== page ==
On appeal from: [2017] EWCA Civ 153

This appeal considered when the notice of termination of a contract of employment becomes effective.

The Supreme Court held, by a majority of 3 to 2, that the notice period of employment contract termination ran from the date the respondent received the notice (upon return from holiday), not the date on which the appellant Trust’s written notice was delivered by post to the respondent’s house. The Supreme Court dismissed the appeal. In the absence of an express contractual provision, the Court had to determine the implied contractual term as to when a notice takes effect. In line with the approach of cases in the EAT, the Supreme Court held that notice only took effect when it had actually been received by the employee and the employee had either read or had a reasonable opportunity of reading. This rejected the common law approach usually undertaken in landlord-tenant cases, which provided that notice was given when the letter was delivered to its address. The Supreme Court concluded that the common law rule in non-employment cases was not as clear and universal as suggested, and the EAT approach should be favoured as it is an expert tribunal familiar with employment practices, and with the general merits in employment cases.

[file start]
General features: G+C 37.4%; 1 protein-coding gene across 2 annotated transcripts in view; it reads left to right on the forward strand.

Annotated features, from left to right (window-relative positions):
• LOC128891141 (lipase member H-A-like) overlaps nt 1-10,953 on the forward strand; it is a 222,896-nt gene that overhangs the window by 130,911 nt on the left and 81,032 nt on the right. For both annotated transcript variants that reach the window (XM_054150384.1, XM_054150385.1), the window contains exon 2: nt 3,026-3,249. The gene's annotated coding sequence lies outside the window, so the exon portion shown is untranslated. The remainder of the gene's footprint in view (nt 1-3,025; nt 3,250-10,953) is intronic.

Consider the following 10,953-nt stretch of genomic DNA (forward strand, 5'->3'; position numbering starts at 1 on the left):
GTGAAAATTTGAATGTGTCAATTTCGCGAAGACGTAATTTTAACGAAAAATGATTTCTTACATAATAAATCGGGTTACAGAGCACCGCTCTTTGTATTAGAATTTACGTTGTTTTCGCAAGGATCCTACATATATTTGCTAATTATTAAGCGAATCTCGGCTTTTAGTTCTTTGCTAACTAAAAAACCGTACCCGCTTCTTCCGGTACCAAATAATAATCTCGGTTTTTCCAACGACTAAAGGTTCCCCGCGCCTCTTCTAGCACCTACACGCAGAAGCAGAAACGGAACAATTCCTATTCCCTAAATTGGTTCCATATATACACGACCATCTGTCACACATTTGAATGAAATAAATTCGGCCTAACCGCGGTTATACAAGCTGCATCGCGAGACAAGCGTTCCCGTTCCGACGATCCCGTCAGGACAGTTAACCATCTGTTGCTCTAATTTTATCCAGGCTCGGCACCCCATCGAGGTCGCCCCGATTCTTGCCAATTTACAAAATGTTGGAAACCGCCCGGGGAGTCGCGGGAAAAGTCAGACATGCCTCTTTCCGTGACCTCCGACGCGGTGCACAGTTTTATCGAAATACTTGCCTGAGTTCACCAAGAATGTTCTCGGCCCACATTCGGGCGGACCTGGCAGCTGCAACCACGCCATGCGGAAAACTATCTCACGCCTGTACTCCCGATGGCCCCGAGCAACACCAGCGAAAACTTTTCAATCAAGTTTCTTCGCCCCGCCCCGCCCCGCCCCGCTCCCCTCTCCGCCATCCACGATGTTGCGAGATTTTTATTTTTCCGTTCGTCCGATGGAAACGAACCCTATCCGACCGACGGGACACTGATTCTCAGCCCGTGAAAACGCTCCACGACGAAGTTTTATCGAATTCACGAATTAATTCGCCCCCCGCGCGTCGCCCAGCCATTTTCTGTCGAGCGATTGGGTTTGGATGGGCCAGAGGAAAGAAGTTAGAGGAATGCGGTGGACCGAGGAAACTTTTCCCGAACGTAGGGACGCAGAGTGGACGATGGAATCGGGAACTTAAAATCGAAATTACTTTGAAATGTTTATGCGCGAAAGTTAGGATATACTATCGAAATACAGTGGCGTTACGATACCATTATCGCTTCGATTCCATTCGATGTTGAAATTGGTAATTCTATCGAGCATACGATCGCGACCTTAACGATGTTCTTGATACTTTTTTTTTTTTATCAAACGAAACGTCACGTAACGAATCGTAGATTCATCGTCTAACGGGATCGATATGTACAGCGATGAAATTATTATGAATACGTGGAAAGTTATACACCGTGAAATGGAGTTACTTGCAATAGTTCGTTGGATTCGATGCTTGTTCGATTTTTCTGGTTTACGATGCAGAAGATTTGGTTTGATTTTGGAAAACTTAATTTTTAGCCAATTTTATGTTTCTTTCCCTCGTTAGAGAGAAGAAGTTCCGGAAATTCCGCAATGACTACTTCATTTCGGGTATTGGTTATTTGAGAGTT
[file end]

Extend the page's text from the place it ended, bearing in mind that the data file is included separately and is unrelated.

The dissenting judgment, given by Lord Briggs, would have found that the common law cases had long established a rule embedding an implied term into contracts of employment determinable on notice.

For judgment, please download: [2018] UKSC 22
For Court’s Press Summary, please download: Court’s Press Summary
For a non-PDF version of the judgment, please visit: BAILII

To watch the hearing, please visit: Supreme Court Website (20 Nov 2017 morning session) (20 Nov 2017 afternoon session)